By William Wolf

THE BURNT ORANGE HERESY  Send This Review to a Friend

An important oddity in “The Burnt Orange Heresy,” based on the Charles Willeford’s novel, is the appearance of none other than Mick Jagger as a rich art collector. What’s more, Jagger as Joseph Cassidy, with a luxurious estate along Lake Como, has a pivotal role--engaging an art critic to steal a painting from a reclusive artist who keeps his work secretive.

The critic in this film, directed by Giuseppe Capotandi from a screenplay by Scott B. Smith, is James Figueras, played by Claes Bang, whom we meet while he lectures to a group of tourists in Milan and keeps them transfixed with a story that he then surprisingly says is a con. Figueras is a charmer, but dangerous to others and to himself.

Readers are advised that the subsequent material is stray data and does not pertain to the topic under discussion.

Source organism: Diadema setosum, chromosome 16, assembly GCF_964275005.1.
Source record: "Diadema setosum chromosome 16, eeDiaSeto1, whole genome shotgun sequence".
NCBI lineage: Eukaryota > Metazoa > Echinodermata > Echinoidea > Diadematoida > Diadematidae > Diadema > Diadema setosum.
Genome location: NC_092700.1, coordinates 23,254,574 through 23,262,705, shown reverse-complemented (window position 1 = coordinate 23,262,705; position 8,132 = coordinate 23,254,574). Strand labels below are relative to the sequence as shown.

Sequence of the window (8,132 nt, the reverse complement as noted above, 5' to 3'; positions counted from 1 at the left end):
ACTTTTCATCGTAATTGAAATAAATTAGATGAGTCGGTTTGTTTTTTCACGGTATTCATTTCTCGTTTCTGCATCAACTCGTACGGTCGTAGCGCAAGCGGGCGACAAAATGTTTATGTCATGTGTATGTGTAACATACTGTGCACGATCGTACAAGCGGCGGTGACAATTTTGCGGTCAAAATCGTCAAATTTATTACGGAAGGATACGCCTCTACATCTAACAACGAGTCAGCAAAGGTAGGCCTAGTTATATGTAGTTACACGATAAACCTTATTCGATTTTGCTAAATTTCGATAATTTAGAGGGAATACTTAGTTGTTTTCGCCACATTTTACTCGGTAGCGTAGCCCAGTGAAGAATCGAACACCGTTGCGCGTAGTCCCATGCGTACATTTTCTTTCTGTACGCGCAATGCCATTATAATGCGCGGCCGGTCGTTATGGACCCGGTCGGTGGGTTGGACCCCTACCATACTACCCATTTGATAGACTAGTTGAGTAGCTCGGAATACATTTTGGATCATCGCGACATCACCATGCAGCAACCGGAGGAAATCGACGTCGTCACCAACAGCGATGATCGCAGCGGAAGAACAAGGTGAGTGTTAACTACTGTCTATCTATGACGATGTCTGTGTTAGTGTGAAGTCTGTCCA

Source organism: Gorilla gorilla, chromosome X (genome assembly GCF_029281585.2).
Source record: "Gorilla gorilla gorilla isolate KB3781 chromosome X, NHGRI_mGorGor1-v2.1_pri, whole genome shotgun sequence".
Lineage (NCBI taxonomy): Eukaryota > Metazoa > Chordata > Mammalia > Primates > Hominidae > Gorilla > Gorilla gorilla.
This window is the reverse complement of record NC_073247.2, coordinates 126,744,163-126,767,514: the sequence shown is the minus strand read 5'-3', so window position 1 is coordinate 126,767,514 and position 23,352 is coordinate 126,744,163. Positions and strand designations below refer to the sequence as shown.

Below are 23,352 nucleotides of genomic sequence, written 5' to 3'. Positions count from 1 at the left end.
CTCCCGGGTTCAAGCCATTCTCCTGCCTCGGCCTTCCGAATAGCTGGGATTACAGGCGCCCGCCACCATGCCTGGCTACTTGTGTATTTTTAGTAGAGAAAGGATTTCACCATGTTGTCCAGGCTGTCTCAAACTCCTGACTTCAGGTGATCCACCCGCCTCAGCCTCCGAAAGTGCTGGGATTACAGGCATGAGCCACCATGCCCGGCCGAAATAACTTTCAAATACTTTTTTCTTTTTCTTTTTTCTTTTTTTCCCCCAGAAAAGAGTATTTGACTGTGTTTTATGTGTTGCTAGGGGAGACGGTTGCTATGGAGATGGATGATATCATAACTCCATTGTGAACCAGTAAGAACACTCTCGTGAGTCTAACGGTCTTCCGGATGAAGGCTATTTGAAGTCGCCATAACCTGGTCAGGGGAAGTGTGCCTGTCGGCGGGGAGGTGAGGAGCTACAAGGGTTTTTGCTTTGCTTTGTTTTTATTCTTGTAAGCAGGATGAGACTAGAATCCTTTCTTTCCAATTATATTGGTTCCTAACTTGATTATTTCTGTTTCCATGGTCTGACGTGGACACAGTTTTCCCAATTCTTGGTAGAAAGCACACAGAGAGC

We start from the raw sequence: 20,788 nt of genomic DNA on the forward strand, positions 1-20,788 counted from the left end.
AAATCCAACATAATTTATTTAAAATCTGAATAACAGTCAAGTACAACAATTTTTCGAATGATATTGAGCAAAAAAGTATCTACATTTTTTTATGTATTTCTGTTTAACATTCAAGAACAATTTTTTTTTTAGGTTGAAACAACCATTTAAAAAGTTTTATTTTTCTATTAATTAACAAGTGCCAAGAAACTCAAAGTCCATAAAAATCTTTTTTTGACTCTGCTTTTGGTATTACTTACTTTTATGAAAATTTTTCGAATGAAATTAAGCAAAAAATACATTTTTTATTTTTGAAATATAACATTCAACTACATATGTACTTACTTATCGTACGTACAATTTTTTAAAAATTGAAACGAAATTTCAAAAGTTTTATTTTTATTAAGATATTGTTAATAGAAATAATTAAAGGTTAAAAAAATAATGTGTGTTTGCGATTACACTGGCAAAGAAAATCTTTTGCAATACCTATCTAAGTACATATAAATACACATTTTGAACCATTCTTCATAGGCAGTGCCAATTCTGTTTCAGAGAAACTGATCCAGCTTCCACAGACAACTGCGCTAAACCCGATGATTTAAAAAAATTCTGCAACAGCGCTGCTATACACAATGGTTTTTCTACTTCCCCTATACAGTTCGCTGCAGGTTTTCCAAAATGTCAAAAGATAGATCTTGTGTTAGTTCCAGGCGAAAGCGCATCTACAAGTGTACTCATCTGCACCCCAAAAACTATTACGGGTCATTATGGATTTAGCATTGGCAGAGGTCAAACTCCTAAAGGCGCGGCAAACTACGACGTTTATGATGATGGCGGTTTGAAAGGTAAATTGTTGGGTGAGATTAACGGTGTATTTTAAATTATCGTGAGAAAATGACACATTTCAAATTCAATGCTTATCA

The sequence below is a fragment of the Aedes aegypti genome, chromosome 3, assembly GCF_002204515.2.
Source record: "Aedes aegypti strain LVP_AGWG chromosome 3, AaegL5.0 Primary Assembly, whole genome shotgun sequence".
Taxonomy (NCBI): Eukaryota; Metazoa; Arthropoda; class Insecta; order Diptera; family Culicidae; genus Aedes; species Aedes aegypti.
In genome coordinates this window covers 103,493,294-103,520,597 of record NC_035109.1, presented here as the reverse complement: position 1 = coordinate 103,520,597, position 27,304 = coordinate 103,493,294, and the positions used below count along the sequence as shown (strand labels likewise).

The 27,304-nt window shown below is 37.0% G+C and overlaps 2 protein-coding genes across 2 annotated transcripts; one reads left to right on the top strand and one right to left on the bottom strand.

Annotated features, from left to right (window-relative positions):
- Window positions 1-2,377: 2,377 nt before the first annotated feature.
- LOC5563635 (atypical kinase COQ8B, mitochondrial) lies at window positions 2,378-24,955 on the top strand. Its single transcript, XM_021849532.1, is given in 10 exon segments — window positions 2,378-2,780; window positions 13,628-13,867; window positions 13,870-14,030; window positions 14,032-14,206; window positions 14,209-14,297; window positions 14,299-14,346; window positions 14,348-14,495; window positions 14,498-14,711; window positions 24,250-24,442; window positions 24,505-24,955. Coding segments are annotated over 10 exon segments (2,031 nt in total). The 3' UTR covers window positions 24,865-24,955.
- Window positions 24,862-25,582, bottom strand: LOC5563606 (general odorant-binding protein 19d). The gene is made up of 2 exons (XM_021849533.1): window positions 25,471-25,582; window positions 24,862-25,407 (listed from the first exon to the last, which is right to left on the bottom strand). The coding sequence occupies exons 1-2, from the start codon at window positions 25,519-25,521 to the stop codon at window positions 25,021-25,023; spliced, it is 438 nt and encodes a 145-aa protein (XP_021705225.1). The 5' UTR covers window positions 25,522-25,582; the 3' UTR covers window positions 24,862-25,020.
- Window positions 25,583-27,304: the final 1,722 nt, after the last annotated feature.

The artist tagged to be robbed is Jerome Debney, played by Donald Sutherland, distinctive as usual given his ability to slip effectively into any character assigned him.

The film gets added fizz from Elizabeth Debicki as Berenice Hollis, who, if this were a film noir, might be called a femme fatale. We first see her sitting in the back of the tourist group that Figueras is manipulating. She finds him intriguing, and needless to say, he feels the same about her, and—well, the plot thickens.

The story gets increasingly outrageous, especially after the critic and artist meet, and given the personality of Figueras and the goal of Cassidy, what ultimately happens highlights the film’s spotlight on art world shenanigans. “The Burnt Orange Heresy,” while far from a work of art itself, does hold one’s attention. And it is amusing to see the craggy face of Jagger on screen in dramatic role. A Sony Pictures Classcs release. Reviewed March 9, 2020.


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